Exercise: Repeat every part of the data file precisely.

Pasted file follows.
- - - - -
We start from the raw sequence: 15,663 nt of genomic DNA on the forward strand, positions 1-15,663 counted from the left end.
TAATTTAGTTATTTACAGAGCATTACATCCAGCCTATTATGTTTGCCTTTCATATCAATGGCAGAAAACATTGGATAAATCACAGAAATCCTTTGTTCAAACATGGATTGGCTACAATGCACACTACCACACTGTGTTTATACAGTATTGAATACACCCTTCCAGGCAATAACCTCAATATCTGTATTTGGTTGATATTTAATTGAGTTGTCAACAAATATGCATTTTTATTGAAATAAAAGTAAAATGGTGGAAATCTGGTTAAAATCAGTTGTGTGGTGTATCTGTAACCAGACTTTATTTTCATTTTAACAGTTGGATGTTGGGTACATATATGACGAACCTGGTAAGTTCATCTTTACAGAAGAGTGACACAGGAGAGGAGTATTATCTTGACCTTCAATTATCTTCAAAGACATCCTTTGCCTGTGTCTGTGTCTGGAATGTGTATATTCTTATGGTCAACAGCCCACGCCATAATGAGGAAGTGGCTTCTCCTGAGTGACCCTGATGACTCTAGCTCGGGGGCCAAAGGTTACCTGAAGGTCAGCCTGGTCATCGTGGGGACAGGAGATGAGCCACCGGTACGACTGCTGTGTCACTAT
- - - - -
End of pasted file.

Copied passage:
We start from the raw sequence: 15,663 nt of genomic DNA on the forward strand, positions 1-15,663 counted from the left end.
TAATTTAGTTATTTACAGAGCATTACATCCAGCCTATTATGTTTGCCTTTCATATCAATGGCAGAAAACATTGGATAAATCACAGAAATCCTTTGTTCAAACATGGATTGGCTACAATGCACACTACCACACTGTGTTTATACAGTATTGAATACACCCTTCCAGGCAATAACCTCAATATCTGTATTTGGTTGATATTTAATTGAGTTGTCAACAAATATGCATTTTTATTGAAATAAAAGTAAAATGGTGGAAATCTGGTTAAAATCAGTTGTGTGGTGTATCTGTAACCAGACTTTATTTTCATTTTAACAGTTGGATGTTGGGTACATATATGACGAACCTGGTAAGTTCATCTTTACAGAAGAGTGACACAGGAGAGGAGTATTATCTTGACCTTCAATTATCTTCAAAGACATCCTTTGCCTGTGTCTGTGTCTGGAATGTGTATATTCTTATGGTCAACAGCCCACGCCATAATGAGGAAGTGGCTTCTCCTGAGTGACCCTGATGACTCTAGCTCGGGGGCCAAAGGTTACCTGAAGGTCAGCCTGGTCATCGTGGGGACAGGAGATGAGCCACCGGTACGACTGCTGTGTCACTAT